Background: Fibroblast growth factor (FGF) signaling is of central importance in premature cranial suture fusion. In the murine skull, the posterofrontal suture normally fuses in early postnatal life, whereas the adjacent sagittal suture remains patent. The authors used a recently developed isolation technique for in vitro culture of suture-derived mesenchymal cells to examine the effects of FGF-2 on proliferation and differentiation of posterofrontal and sagittal suture–derived mesenchymal cells.
Methods: Skulls were harvested from 40 mice (5-day-old). Posterofrontal and sagittal sutures were dissected, separating sutural mesenchymal tissue from dura mater and pericranium, and cultured. After cell migration from the explant and subculture, differences in proliferation and osteogenic differentiation of these distinct populations were studied. The mitogenic and osteogenic effects of recombinant FGF-2 were then assessed. FGF-2 regulation of gene expression was evaluated.
Results: Suture-derived mesenchymal cells isolated from the posterofrontal suture demonstrated significantly higher proliferation rates and a robust mitogenic response to FGF-2 as compared with suture-derived mesenchymal cells isolated from the sagittal suture. Interestingly, posterofrontal suture–derived mesenchymal cells retained a higher in vitro osteogenic potential, as shown by alkaline phosphatase activity and bone nodule formation. FGF-2 significantly diminished osteogenesis in both suture-derived mesenchymal cell populations. Subsequently, Ob-cadherin and Sox9 were found to be differentially expressed in posterofrontal versus sagittal suture–derived mesenchymal cells and dynamically regulated by FGF-2.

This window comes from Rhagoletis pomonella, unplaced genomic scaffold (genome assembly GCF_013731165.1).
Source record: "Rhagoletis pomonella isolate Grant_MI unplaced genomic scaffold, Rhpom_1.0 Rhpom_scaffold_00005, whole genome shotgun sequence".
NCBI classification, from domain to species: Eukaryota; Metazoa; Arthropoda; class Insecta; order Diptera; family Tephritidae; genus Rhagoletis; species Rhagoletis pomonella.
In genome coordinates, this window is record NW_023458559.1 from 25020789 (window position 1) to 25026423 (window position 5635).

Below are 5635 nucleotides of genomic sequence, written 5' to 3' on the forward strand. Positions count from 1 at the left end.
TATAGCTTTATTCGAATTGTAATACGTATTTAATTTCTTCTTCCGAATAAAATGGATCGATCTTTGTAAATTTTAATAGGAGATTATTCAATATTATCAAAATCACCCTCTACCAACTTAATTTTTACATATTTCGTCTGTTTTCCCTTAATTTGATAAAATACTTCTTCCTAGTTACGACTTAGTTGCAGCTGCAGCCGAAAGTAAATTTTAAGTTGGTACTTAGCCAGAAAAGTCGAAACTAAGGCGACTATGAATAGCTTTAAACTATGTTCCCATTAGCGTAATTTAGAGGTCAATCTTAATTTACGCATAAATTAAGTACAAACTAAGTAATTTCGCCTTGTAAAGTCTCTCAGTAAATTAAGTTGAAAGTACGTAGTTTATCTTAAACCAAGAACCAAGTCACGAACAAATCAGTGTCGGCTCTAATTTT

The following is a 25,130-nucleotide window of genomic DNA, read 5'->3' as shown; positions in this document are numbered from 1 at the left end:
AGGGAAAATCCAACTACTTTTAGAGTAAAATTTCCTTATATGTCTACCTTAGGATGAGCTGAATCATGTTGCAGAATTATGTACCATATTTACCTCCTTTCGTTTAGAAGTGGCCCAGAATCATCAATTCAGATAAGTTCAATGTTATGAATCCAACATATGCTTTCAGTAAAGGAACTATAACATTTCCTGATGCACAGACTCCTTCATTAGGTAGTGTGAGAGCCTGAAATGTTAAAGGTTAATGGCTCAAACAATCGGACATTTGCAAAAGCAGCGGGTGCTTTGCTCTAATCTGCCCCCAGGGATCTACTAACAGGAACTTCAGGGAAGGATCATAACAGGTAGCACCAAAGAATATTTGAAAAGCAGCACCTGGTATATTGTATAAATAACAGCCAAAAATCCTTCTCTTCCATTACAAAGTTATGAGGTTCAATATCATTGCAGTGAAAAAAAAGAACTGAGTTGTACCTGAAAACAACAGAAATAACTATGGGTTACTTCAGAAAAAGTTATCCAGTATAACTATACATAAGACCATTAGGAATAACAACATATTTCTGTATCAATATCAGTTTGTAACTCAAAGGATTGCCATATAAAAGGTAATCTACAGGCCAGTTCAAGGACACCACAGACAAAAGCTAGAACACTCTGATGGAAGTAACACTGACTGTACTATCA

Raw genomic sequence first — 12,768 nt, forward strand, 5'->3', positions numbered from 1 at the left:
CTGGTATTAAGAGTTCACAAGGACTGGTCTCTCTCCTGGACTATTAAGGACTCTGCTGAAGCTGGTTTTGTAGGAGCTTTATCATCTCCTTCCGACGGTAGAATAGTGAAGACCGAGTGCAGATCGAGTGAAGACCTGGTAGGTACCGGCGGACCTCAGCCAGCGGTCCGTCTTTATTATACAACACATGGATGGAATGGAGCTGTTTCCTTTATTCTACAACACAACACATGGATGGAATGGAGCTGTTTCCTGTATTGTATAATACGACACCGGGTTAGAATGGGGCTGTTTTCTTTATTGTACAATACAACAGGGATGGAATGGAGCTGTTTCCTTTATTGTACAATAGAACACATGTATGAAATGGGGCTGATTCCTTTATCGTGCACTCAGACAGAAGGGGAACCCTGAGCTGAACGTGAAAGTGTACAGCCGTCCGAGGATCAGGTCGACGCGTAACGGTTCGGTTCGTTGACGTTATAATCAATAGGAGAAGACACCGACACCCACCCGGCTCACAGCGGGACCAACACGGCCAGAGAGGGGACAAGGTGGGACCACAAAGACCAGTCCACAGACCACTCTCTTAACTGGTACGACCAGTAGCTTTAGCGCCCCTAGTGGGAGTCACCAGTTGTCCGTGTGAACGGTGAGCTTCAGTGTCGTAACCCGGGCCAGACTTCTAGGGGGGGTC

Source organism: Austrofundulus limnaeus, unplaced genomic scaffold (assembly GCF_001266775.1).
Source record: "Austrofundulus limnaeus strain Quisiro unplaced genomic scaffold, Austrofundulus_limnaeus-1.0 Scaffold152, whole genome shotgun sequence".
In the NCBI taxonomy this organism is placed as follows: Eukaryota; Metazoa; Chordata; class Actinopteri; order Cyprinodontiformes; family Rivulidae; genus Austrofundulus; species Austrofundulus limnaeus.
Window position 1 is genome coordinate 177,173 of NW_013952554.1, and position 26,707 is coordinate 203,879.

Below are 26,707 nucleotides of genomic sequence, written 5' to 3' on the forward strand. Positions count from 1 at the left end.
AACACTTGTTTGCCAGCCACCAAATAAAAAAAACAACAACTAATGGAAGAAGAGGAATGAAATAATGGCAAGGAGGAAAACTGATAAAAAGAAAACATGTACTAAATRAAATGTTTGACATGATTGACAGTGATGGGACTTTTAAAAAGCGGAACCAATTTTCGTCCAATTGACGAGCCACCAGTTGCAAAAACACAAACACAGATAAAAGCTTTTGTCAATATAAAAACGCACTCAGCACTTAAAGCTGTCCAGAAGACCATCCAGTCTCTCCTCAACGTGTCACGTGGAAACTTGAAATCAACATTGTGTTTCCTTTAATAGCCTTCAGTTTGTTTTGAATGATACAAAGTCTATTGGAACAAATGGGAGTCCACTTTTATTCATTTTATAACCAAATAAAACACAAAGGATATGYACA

Conclusions: In vitro osteogenesis of suture-derived mesenchymal cells recapitulates in vivo posterofrontal and sagittal sutural fates. Posterofrontal rather than sagittal suture–derived mesenchymal cells are more responsive to FGF-2 in vitro, in terms of both mitogenesis and osteogenesis.
From the Hagey Pediatric Regenerative Medicine Laboratory, Division of Plastic and Reconstructive Surgery, Department of Surgery, Stanford University School of Medicine.
Received for publication October 31, 2007; accepted January 2, 2008.
The first two authors share first authorship of this article.
Disclosure: None of the authors has a financial interest in any of the products, devices, or drugs mentioned in this article.
Michael T. Longaker, M.D., M.B.A.; Children’s Surgical Research; Lucile Packard Children’s Hospital; Stanford University School of Medicine; Stanford University; 257 Campus Drive; Stanford, Calif. 94305-5148; firstname.lastname@example.org